Consider this tasty morsel from The Cloud of Unknowing (Carmen Butcher translation):
Just as the meditations of those skilled in contemplation come suddenly and directly, so do their prayers. I mean their personal prayers, not the liturgical prayers used in worship at church. True contemplatives value these community prayers above all others and participate in them as ordained by the Church and its earliest holy fathers. A contemplative’s personal prayers, however, rise unrehearsed to God, with no go-betweens or specific ways of praying.
The Cloud author appears to be saying that both liturgical prayer (i.e., the Eucharist and the Daily Office) and “unrehearsed prayer” (which, the author goes on to say, is for contemplatives generally short — to the point of being only a single word) support the practice of contemplation. I see this in a trinitarian way. The practice of Christian contemplation includes:
- Offering the words of our heart to God (unrehearsed prayer);
- Offering the words of our community to God (liturgical prayer);
- Offering the silence of our heart to God (contemplation).
Now, the Cloud author goes on to say,
Contemplatives seldom use words when they pray, but if they do, they choose only a few, and the fewer the better. They prefer a short one-syllable word over two syllables, because the spirit can best assimilate it. This one word keeps the person engaging in this spiritual exercise fit and at the top of their form, so to speak.
This, of course, is the passage in The Cloud of Unknowing seen as affirming the use of a prayer word, as it is called in the centering prayer community — basically, a Christianised mantra. But not exactly a mantra, for the idea in centering prayer is to repeat the prayer word only until one finds his or her place of contemplative rest, and then the prayer word can be gently laid aside — to be used again, whenever distractions begin to disturb the mind.
Critics of centering prayer dismiss it because of its historical affinity with transcendental meditation, and dismiss the prayer word as a foreign practice imported into Christianity. I think this is a legalistic and insular-minded perspective; if God can use anything to God’s glory, it seems to me that even a Christianised form of T.M. — and a Christian version of a mantra — cannot escape the splendor of his grace. Heaven knows that the Cloud author (and his predecessors, going all the way back to John Cassian among the desert fathers) never heard of mantras, and yet they encourage the use of short prayer as a way to focus the heart and mind on God. So I think such a practice makes all the sense in the world, and is fully acceptable as a dimension of Christian discipleship and spirituality.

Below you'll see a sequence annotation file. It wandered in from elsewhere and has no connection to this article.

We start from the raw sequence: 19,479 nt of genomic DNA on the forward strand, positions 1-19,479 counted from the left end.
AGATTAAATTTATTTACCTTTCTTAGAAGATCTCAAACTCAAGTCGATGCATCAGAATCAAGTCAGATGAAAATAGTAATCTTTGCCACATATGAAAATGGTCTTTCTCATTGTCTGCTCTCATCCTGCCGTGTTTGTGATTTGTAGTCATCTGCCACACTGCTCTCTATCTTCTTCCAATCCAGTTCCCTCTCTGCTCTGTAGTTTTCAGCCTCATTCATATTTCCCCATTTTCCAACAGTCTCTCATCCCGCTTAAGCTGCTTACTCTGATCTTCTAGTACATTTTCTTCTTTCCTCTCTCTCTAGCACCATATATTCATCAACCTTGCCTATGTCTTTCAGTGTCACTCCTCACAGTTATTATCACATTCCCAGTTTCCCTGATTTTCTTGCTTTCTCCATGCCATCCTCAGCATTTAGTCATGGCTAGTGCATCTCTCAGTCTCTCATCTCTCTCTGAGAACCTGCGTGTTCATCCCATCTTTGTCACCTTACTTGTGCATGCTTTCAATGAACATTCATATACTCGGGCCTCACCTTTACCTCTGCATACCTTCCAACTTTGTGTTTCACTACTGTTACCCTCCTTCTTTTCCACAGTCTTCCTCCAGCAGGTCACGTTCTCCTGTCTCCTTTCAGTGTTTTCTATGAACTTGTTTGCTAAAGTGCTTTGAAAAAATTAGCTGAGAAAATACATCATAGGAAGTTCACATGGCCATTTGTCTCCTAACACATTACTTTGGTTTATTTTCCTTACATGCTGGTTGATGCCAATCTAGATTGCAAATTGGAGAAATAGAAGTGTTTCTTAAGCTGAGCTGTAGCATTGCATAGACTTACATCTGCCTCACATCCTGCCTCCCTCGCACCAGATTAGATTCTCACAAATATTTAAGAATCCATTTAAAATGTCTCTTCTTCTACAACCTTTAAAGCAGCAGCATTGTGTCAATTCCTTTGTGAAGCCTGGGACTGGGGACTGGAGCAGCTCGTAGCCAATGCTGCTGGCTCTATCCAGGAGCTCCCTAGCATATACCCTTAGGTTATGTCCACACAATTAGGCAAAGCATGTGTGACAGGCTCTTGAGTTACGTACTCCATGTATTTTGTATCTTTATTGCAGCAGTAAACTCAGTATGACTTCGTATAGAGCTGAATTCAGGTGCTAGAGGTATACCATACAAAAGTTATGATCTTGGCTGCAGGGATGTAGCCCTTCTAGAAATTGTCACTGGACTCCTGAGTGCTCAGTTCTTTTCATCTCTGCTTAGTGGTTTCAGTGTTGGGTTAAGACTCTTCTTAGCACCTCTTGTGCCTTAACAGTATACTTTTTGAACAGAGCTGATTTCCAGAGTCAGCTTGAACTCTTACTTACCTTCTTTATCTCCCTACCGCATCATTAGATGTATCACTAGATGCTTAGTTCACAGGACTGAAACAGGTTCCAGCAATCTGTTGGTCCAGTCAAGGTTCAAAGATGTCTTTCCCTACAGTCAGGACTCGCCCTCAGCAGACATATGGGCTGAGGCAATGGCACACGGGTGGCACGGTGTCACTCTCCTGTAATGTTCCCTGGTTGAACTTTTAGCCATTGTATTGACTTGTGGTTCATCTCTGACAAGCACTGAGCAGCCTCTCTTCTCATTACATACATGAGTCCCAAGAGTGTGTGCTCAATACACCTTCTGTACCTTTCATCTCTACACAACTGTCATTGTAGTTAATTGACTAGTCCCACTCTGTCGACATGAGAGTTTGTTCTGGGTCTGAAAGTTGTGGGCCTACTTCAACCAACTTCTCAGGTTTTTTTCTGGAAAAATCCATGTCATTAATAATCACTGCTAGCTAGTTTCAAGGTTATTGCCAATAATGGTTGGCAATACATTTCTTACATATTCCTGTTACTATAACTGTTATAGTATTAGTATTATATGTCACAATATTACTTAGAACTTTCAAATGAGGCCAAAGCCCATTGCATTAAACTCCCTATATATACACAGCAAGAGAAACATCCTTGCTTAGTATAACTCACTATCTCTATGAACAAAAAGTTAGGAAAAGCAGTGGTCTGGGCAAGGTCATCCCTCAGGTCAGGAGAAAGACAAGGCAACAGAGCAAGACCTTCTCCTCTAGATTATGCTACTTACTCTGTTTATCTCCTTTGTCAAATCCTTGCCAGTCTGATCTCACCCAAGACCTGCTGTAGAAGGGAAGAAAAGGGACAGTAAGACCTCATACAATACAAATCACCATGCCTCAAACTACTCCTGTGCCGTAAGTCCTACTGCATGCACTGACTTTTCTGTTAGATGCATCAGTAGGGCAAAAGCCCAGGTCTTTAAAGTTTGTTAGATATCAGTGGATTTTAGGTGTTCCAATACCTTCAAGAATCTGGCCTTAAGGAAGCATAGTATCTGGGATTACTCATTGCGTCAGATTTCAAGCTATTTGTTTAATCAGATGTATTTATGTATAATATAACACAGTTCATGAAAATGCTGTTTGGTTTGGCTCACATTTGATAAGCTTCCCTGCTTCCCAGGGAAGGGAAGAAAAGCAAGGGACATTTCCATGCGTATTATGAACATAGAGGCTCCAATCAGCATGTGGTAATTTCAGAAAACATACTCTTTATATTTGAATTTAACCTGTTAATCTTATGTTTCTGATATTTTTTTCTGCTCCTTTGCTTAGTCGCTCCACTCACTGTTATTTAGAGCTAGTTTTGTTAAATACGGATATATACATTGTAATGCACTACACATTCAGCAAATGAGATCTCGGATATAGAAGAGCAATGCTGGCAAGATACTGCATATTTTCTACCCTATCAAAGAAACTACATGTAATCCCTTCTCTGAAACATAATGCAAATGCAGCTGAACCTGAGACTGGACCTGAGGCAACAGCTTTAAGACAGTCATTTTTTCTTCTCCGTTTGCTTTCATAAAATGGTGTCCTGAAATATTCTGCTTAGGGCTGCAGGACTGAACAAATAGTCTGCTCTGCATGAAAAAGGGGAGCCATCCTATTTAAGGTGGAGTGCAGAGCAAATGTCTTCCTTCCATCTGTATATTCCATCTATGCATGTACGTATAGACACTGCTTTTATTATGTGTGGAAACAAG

However, just as we shouldn’t be legalistic about forbidding the use of a single prayer word, I think contemplatives should also avoid the temptation of requiring such a practice as well. I think it’s clear that the Cloud author is not forbidding longer prayer, even though he clearly thinks that the shorter an unrehearsed prayer is, the better. Liberty in prayer, it seems to me, is a beautiful thing, and would be a natural hallmark of a mature contemplative. Sometimes the heart may be stirred to share more with God than just a single word or phrase. This is not necessarily antithetical to silent prayer, but rather can be a complementary practice to “pure” contemplation. I think what’s beautiful about these three dimensions of prayer — liturgical prayer, silent prayer, and personal discursive prayer — is that, in proper proportions, they function as a sort of “balanced diet” of spiritual practice. Too much silence without the Daily Office and the sharing of one’s thoughts with God would, from the perspective of Christian contemplation, be out of balance — but so would a practice that only emphasized the liturgy, or only emphasized personal conversational prayer. The Christian life thrives best when it includes a healthy equilibrium of all three of these doorways into the presence of God.